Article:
For all of Europe’s complaints about Microsoft, you would have thought some European software company would have come up with a more acceptable OS than Windows by now. Apparently government regulators consider themselves to be better program managers than Microsofties are.

  • John W Baxter

    So everyone in European Microsoft entities who saw the lack of the ballot screen in Win 7 SP 1 fresh installs thought something like “Oh, good, we negotiated that stupid ballot requirement away.”

    Also, does Microsoft sell Signature machines in Europe? If so, do they have the ballot screen as part of the out-of-box experience? (They had better.)

    • guest

      Yeah, that’s the part I find amazing. You have MS employees, OEMs, partners, etc, and not one thought “OMG, isn’t that stupid ballot box missing in SP1 and isn’t that kind of like a big deal, at least legally?”.

  • guest

    EU’s going to spank MS pretty hard over this. MS blew it off, and now it’s time for some payback.

  • Guest

    Did the author forget which company he’s writing about? This is Microsoft. When you have as much money as they do, no one on the planet has the power to impose ‘severe’ consequences on you. This is a wristslap at best to them, and the EU had better be grateful that Microsoft appears to be in a mood to humor them.

    • http://profiles.google.com/ee2718 admin 1

      I have news for you my friend. Microsoft may very well control the US government and the US DOJ, but it doesn’t control the EU or the EU justice system as it is finding to its cost.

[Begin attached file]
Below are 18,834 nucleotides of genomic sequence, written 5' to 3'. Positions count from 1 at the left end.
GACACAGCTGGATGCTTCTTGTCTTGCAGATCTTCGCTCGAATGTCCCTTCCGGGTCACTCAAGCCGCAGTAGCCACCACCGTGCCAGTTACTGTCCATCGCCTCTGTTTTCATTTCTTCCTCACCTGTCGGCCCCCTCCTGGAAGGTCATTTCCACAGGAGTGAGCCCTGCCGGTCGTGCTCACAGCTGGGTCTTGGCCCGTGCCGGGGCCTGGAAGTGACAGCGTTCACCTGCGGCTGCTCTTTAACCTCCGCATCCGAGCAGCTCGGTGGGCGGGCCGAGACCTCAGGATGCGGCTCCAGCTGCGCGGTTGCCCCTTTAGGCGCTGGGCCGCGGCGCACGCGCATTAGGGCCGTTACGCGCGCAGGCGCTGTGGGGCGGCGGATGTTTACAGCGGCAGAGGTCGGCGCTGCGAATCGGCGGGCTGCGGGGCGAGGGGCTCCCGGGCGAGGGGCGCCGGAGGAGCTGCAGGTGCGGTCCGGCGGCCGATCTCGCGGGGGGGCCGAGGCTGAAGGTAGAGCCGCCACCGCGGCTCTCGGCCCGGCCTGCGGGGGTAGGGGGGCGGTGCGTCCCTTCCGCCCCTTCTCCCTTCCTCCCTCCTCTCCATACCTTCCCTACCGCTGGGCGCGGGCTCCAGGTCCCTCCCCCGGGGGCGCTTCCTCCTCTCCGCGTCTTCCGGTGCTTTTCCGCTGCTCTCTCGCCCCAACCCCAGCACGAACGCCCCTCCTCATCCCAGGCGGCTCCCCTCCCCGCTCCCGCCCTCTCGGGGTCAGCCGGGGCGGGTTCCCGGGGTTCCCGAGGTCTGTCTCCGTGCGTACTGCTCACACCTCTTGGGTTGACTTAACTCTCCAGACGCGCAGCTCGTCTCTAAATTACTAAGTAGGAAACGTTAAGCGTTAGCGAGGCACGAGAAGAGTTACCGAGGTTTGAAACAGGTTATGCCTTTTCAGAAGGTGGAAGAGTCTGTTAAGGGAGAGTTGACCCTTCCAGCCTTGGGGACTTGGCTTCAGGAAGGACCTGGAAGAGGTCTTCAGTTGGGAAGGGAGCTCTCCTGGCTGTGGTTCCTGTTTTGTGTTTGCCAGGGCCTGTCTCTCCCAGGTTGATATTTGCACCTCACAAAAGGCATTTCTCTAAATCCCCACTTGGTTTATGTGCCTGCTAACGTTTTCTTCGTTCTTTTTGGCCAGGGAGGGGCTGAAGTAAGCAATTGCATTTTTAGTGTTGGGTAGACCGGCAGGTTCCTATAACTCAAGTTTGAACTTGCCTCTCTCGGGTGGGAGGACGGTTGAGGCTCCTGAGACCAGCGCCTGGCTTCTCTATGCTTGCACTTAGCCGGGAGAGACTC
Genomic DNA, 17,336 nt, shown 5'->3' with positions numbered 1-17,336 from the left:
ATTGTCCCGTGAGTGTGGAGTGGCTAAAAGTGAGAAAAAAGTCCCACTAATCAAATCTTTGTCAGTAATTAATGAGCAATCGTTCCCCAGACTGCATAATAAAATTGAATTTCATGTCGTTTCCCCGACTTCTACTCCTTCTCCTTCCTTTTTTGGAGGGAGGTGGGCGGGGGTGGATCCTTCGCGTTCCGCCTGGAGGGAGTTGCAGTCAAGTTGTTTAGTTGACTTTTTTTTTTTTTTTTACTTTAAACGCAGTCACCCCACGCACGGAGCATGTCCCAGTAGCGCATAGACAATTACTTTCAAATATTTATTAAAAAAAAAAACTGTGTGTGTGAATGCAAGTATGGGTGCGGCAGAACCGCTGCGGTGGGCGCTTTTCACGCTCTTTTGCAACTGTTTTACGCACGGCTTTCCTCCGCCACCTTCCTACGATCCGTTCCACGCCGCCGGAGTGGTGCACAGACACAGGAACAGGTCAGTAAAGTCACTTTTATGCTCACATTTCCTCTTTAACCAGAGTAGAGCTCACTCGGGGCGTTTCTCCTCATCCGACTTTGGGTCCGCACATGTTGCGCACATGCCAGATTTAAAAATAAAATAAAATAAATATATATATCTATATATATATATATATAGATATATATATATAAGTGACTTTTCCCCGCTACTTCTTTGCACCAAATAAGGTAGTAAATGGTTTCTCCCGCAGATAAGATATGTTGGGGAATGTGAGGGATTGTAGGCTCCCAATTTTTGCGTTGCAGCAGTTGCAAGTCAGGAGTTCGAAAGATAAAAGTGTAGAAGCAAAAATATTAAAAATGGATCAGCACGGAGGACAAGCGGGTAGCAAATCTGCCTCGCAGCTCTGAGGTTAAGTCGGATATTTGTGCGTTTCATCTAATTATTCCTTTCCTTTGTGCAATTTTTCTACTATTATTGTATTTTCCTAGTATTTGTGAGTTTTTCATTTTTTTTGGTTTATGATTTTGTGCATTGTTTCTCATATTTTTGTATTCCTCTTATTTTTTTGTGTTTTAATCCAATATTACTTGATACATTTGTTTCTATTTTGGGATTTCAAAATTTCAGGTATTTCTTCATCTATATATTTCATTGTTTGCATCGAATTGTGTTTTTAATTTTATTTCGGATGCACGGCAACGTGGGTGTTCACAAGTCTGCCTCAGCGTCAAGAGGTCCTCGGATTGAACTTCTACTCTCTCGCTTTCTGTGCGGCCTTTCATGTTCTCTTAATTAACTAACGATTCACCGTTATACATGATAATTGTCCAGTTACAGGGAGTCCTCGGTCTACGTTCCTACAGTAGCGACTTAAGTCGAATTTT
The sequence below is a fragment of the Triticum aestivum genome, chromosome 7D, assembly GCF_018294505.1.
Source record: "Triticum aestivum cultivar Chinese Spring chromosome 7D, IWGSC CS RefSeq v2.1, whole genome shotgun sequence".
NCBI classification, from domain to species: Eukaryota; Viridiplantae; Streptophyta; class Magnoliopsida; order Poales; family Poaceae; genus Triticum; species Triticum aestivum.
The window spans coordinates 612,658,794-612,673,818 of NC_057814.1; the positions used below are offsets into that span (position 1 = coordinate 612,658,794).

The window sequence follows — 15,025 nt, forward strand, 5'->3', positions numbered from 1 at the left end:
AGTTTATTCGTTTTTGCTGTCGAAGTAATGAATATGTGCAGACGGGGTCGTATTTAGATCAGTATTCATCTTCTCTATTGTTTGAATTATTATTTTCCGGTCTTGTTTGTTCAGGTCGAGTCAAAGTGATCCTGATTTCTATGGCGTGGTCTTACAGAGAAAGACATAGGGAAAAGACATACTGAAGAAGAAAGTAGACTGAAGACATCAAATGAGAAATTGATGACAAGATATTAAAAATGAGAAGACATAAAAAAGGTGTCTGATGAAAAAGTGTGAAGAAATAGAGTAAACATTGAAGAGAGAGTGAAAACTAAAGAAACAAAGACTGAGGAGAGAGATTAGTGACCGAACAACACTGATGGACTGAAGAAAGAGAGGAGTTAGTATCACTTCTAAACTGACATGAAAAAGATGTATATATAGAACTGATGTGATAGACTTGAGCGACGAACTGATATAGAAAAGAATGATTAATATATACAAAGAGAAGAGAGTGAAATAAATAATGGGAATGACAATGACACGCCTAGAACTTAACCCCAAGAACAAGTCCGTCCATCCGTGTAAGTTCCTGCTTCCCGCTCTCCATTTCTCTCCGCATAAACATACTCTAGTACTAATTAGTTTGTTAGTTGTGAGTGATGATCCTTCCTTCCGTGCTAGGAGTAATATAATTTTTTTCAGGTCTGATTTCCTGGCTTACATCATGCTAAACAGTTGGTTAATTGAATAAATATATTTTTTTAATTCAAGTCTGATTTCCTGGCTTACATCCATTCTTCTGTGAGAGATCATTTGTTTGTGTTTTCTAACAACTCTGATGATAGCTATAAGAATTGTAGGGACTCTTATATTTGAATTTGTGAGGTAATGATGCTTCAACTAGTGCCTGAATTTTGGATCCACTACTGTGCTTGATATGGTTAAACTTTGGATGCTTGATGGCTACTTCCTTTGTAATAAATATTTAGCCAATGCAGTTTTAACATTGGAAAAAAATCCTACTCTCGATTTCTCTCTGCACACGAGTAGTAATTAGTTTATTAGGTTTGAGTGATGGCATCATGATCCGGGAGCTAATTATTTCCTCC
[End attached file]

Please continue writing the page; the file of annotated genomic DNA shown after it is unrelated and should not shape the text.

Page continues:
• Jan

        Even the EU doesn’t control the EU. Righteous indignation is not a viable means of government.

        • http://profiles.google.com/ee2718 admin 1

          Well, having a foreign company control the EU and buy off the EU legal system as Microsoft appears to do in the US (and as the parent poster implies) certainly isn’t a viable means of government.

          • guest

            Educate yourself before mouthing off. The US government had most of their case thrown out. They settled for what they could get, as any other government regulator would. See, in the US, regulators actually have to justify their cases in front of higher courts, not just get them rubber-stamped like in the EU.

      • guest

        MS controls the US Government and the DOJ? Wrap that tinfoil around your head a little tighter, okay?

  • Dirk

    If they look for inspiration for other sanctions, may I suggest:
    – the same price for OEM and other windows versions so people can evaluate alternatives without being punished.
    – Make OEM’s offer the the same hardware with and without Windows. So making the price of Windows visible and offering chose.
    – A possibility to stop the licence after two months with money returned from Microsoft itself that should make arrangements with the OEM’s to get their profit on the software back. Or, like for other software, a test version to be paid if the user accept it after trying.

  • http://twitter.com/puckyourself Joe McGrath

    Bad time to screw up when the EU is desperately looking for ways to tax through fines. EU doesn’t actually care about competition, more just desperate for any cash. Either that, or they truly believe the citizens within the EU are the stupidest people on the planet when it comes to the plethora of free web browsers.

  • notoneofsusansaliases

    MS has become an embarrassment under Ballmer. Last week was the $6 billion aQuantive write-off. This week you have this EU compliance lapse, which should never have occurred or else been caught by the company long before a government regulator noticed. Each time, MS’s reputation falls another notch or two. And they’ll end the week with a financial report that will be terrible on its own, and then turned into their first even quarterly loss courtesy of the write-off above.

    Fire Ballmer. FIre the board. Start over.